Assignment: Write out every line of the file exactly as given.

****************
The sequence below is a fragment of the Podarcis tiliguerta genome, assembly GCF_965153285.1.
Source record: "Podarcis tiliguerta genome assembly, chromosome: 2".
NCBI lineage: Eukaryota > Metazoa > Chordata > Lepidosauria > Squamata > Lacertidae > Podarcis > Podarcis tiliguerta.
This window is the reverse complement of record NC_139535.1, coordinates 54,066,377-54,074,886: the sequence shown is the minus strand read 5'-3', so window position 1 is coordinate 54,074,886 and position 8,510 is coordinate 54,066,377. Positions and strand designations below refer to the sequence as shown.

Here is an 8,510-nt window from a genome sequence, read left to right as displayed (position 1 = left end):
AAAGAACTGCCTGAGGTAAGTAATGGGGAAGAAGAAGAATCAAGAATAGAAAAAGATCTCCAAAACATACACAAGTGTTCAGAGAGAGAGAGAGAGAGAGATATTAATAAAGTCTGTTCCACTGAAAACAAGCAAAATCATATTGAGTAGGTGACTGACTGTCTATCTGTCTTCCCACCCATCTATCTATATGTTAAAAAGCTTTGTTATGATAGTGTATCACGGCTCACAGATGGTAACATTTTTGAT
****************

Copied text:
The sequence below is a fragment of the Podarcis tiliguerta genome, assembly GCF_965153285.1.
Source record: "Podarcis tiliguerta genome assembly, chromosome: 2".
NCBI lineage: Eukaryota > Metazoa > Chordata > Lepidosauria > Squamata > Lacertidae > Podarcis > Podarcis tiliguerta.
This window is the reverse complement of record NC_139535.1, coordinates 54,066,377-54,074,886: the sequence shown is the minus strand read 5'-3', so window position 1 is coordinate 54,074,886 and position 8,510 is coordinate 54,066,377. Positions and strand designations below refer to the sequence as shown.

Here is an 8,510-nt window from a genome sequence, read left to right as displayed (position 1 = left end):
AAAGAACTGCCTGAGGTAAGTAATGGGGAAGAAGAAGAATCAAGAATAGAAAAAGATCTCCAAAACATACACAAGTGTTCAGAGAGAGAGAGAGAGAGAGATATTAATAAAGTCTGTTCCACTGAAAACAAGCAAAATCATATTGAGTAGGTGACTGACTGTCTATCTGTCTTCCCACCCATCTATCTATATGTTAAAAAGCTTTGTTATGATAGTGTATCACGGCTCACAGATGGTAACATTTTTGAT